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In Gogol's short story The Overcoat (or The Cloak) there is an allusion to the French people that I cannot understand. In the translation into English found in the book Short story classics (Foreign) - Russian, Vol. 1 at Project Gutenberg, you can read (emphasis mine):

Akakiy Akakievitch gazed upon all this as upon a novel sight. He had not been in the streets during the evening for years. He halted out of curiosity before a shop-window, to look at a picture representing a handsome woman, who had thrown off her shoe, thereby baring her whole foot in a very pretty way; while behind her the head of a man with whiskers and a handsome mustache peeped through the doorway of another room. Akakiy Akakievitch shook his head and laughed, and then went on his way. Why did he laugh? Either because he had met with a thing utterly unknown, but for which every one cherishes, nevertheless, some sort of feeling; or else he thought, like many officials, as follows: "Well, those French! What is to be said? If they do go in anything of that sort, why—" But possibly he did not think at all.

This story takes place in Saint Petersburg, capital of Russia, in the XIX century.

What does this expression, those French, mean in the context of the story?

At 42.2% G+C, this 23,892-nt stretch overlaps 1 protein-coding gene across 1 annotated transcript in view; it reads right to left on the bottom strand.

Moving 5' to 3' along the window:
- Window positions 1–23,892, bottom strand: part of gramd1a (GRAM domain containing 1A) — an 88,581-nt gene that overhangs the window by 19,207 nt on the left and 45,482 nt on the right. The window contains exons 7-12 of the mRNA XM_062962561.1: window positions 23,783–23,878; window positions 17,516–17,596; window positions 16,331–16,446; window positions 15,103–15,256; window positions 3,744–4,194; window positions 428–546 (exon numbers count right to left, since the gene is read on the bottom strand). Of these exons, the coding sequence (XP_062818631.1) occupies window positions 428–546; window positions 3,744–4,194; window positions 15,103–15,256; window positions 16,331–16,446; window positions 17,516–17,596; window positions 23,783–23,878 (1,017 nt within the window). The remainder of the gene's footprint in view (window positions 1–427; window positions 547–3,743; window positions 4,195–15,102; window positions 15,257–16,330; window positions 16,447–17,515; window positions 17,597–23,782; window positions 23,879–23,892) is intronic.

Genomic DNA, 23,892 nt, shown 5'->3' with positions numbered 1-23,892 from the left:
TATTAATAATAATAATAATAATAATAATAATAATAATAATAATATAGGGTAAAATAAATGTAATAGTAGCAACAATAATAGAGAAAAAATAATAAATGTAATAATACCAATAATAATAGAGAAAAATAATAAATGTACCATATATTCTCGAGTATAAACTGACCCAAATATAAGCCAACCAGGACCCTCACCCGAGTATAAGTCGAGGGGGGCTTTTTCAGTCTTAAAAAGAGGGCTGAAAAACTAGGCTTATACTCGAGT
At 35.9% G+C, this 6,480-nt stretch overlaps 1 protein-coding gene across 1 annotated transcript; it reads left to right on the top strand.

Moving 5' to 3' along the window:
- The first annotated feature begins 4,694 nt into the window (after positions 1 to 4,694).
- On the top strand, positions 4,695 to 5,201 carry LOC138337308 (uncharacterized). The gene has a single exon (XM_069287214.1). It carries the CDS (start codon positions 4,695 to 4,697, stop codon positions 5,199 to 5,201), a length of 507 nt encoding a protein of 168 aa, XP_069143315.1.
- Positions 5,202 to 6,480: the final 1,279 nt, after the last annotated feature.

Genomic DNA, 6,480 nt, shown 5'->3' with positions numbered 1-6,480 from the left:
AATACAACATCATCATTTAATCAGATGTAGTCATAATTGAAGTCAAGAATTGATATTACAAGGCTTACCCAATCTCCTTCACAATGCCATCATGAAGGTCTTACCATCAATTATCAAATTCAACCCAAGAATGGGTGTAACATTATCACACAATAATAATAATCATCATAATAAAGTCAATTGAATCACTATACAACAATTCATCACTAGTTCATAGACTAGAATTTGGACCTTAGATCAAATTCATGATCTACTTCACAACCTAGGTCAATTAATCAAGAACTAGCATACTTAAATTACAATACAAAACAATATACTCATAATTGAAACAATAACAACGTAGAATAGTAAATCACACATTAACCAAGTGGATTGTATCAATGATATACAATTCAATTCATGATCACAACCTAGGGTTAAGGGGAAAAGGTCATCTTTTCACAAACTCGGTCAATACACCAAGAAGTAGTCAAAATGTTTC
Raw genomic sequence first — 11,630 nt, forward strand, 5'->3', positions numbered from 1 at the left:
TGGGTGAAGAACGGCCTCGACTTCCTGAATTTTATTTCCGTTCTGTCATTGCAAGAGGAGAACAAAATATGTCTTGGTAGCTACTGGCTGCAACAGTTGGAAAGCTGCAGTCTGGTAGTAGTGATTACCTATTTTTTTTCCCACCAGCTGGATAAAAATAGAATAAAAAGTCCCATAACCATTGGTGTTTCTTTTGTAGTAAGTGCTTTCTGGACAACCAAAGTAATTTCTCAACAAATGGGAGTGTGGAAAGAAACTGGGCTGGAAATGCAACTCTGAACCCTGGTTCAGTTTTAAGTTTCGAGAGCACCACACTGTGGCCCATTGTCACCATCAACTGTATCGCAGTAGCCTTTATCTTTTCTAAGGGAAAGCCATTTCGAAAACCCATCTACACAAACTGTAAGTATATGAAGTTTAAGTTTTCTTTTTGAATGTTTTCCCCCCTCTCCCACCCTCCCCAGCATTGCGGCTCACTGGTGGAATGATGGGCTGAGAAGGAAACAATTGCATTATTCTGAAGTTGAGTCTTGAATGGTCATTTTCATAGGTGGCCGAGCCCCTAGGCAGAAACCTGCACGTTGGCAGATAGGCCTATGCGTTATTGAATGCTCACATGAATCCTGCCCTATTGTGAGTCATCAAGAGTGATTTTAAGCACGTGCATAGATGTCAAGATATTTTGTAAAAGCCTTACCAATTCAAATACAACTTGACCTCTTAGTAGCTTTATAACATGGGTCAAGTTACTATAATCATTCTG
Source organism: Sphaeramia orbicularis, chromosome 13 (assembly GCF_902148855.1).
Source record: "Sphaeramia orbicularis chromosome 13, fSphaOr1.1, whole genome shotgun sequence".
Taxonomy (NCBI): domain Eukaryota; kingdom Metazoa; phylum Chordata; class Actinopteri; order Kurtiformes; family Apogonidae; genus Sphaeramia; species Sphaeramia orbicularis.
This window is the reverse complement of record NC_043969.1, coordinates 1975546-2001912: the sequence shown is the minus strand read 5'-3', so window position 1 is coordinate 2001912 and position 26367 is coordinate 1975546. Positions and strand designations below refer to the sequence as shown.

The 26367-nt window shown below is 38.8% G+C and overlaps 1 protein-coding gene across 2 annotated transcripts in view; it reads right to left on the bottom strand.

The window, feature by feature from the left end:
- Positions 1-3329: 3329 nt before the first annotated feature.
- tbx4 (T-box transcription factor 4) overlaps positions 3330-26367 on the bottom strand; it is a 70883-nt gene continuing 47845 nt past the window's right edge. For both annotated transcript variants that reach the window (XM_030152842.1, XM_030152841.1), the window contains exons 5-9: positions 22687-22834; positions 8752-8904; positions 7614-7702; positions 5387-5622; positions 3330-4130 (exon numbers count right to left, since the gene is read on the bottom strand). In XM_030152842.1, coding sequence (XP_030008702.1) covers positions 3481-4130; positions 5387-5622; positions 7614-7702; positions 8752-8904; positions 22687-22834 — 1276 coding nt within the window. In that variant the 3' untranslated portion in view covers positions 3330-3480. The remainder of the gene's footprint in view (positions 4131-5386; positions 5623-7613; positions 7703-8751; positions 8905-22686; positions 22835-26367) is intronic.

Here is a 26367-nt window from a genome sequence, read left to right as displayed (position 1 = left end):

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    There is a book on the subject of France and Gogol: bookshop.org/p/books/… The aristocrats, educated Russians and artists etc. all knew some French, at least. Russians have always been mesmerized by France. Also, the character probably saw the picture (painting??) as "daring", given that it was a woman's naked foot. There is an "Oh lá lá" factor at play in the poor man's imagination here. I could enlarge on this in an answer.
    – Lambie
    Commented May 5 at 14:50
  • @Lambie: Yes, I think it's a painting: in Italian translations is "un quadro".
    – Charo
    Commented May 5 at 16:10
  • Shop-windows exist to advertise and present their goods. That picture most likely was there to advertise the women shoes/clothes. And from the context of that paragraph we can deduce the shop is in an affluent neigborhood. So, that shop, most like was a fancy french boutique, that sold fashionable clothes.
    – user28434
    Commented May 6 at 10:43

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